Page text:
Topology in phase separated liquid crystal systems2023In: Liquid Crystals XXVII, SPIE-Intl Soc Optical Eng , 2023, article id 126580CConference paper (Refereed)
    Abstract [en]

    Emulsions typically form with spherical boundaries due to the isotropic nature of surface tension. When a liquid crystal phase separates into two distinct phases highly non-spherical boundaries can be produced due to the elastic forces of liquid crystal and anisotropic surface tension which is director dependent. SEM imaging allows us to visualize the two distinct phases of liquid crystal and observe interesting responses to vacuum and electron beam excitation. Heating the sample also reveals the existence of two bubble phase transitions associated with the two liquid crystal phases. Utilizing the potential of liquid crystal phase separation can lead to new materials such as hexagonal blue phase, stable cholesteric tactoids and improve the design of other blue phase mixtures.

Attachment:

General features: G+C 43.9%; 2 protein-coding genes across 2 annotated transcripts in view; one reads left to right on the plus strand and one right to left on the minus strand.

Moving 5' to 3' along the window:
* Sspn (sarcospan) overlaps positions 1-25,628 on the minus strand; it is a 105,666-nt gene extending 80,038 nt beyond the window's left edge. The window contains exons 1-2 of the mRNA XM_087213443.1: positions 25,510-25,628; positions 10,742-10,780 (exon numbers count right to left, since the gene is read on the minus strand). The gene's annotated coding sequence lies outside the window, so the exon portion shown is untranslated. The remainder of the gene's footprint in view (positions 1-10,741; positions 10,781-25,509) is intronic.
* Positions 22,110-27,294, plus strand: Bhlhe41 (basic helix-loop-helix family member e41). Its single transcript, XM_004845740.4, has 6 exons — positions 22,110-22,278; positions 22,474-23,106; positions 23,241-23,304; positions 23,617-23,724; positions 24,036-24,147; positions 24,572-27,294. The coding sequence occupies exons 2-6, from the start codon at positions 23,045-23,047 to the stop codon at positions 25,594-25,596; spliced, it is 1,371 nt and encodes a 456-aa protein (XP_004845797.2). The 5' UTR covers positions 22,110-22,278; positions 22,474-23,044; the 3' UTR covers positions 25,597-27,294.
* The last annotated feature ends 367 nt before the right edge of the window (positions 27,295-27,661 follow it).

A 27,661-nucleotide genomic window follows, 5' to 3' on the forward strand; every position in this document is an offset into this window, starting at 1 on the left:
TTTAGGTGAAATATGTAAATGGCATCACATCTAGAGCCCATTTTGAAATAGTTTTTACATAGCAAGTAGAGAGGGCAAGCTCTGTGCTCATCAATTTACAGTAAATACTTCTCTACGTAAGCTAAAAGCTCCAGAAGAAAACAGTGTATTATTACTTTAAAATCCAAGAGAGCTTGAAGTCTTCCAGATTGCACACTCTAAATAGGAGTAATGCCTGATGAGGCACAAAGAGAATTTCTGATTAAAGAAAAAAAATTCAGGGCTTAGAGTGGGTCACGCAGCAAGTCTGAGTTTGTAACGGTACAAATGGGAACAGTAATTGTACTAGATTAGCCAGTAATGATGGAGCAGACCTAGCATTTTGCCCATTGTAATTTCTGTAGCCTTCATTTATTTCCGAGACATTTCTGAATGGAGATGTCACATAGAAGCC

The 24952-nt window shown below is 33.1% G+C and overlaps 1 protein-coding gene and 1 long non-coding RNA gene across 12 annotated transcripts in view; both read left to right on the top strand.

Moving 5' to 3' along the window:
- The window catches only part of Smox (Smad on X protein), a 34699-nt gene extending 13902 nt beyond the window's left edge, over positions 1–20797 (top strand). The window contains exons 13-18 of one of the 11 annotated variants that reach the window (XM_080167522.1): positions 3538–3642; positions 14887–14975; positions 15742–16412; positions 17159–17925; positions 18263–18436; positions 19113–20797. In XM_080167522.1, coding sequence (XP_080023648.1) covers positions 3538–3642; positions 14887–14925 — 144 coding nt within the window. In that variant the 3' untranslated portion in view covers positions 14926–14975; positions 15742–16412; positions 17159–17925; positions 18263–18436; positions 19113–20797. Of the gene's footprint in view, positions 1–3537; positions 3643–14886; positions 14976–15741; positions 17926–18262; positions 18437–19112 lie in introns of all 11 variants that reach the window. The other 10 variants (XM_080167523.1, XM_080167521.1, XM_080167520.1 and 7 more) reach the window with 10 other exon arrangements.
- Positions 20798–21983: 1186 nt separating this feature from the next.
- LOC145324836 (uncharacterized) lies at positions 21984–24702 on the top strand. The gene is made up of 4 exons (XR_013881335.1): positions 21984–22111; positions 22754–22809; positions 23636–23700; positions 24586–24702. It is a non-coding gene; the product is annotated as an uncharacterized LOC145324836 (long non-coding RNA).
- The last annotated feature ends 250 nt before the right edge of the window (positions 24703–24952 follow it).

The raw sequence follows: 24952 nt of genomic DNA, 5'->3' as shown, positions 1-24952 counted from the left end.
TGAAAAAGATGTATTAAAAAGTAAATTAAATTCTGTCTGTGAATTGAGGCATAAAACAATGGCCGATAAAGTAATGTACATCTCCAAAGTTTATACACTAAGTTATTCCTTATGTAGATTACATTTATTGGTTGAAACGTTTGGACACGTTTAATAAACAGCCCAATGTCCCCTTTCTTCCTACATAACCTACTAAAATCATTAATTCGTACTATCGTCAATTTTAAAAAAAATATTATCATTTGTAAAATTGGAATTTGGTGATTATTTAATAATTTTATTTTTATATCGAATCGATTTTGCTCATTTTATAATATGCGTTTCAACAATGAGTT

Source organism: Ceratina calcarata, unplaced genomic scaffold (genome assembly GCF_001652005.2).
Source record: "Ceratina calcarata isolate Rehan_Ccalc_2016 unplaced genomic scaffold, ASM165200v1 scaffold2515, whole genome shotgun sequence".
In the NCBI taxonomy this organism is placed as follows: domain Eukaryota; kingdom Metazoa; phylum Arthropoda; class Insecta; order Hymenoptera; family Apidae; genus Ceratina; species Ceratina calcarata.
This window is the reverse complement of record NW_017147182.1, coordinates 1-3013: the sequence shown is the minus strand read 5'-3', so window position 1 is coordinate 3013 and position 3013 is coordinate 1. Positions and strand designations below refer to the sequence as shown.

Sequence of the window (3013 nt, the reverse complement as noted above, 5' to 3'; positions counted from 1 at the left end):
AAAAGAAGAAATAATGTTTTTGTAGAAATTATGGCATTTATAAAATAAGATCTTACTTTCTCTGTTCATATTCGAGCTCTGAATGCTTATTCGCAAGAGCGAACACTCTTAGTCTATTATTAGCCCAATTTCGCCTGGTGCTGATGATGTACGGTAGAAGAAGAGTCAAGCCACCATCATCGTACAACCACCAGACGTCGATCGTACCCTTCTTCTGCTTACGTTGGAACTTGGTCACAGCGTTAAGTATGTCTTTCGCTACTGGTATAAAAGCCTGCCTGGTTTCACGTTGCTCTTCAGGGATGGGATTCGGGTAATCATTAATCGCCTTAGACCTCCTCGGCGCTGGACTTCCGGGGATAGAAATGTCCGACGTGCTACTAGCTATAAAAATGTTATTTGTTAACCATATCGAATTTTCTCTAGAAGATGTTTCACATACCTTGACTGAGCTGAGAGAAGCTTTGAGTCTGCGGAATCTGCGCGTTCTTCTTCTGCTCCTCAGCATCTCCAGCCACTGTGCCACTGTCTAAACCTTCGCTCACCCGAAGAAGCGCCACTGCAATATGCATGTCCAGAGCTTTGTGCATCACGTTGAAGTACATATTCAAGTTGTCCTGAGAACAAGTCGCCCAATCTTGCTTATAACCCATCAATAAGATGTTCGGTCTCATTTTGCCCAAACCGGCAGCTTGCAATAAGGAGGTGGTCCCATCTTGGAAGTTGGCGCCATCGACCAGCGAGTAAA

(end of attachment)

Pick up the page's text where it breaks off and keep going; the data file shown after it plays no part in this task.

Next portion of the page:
• 315.
    Falk, Bjarne
    KTH, School of Engineering Sciences in Chemistry, Biotechnology and Health (CBH), Chemistry.
    Tuning of the dissolution rate of mesoporous silica in simulated lung conditions2022Independent thesis Advanced level (degree of Master (Two Years)), 20 credits / 30 HE creditsStudent thesis
    Abstract [en]

    Amorphous mesoporous silica has gained interest in many medical applications as a means of transporting and accurately delivering medicine inside the body thanks to its non-cytotoxic and porous nature. The high surface areas and ordered nature of the particles allow for high drug loading levels and efficient drug delivery through multiple routes, of which the pulmonary route has been shown to be the most promising. 

    Previous studies have shown that the release of active pharmaceutical ingredients from the pores of mesoporous silica occurs in a matter of minutes, while complete dissolution of the particles occurs over multiple hours. This project therefore intends to study the dissolution rate, and the affecting parameters, of mesoporous silica in order to achieve a faster dissolution rate.